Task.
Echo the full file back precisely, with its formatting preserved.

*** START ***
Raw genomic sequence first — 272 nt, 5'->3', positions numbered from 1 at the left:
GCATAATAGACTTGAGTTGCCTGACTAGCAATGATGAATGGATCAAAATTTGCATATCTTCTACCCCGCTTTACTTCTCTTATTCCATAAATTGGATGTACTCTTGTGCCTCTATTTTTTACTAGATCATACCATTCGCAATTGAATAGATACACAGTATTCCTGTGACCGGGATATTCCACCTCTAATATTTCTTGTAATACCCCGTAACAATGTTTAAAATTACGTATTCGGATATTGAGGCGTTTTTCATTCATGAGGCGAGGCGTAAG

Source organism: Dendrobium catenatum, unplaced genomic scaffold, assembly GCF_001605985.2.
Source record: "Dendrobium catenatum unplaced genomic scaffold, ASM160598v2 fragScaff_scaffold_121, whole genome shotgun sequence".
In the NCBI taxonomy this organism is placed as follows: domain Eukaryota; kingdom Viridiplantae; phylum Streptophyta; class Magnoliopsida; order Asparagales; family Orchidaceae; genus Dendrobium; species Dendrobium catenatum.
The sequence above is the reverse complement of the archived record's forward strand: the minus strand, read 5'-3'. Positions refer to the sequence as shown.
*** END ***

Raw genomic sequence first — 272 nt, 5'->3', positions numbered from 1 at the left:
GCATAATAGACTTGAGTTGCCTGACTAGCAATGATGAATGGATCAAAATTTGCATATCTTCTACCCCGCTTTACTTCTCTTATTCCATAAATTGGATGTACTCTTGTGCCTCTATTTTTTACTAGATCATACCATTCGCAATTGAATAGATACACAGTATTCCTGTGACCGGGATATTCCACCTCTAATATTTCTTGTAATACCCCGTAACAATGTTTAAAATTACGTATTCGGATATTGAGGCGTTTTTCATTCATGAGGCGAGGCGTAAG

Source organism: Dendrobium catenatum, unplaced genomic scaffold, assembly GCF_001605985.2.
Source record: "Dendrobium catenatum unplaced genomic scaffold, ASM160598v2 fragScaff_scaffold_121, whole genome shotgun sequence".
In the NCBI taxonomy this organism is placed as follows: domain Eukaryota; kingdom Viridiplantae; phylum Streptophyta; class Magnoliopsida; order Asparagales; family Orchidaceae; genus Dendrobium; species Dendrobium catenatum.
The sequence above is the reverse complement of the archived record's forward strand: the minus strand, read 5'-3'. Positions refer to the sequence as shown.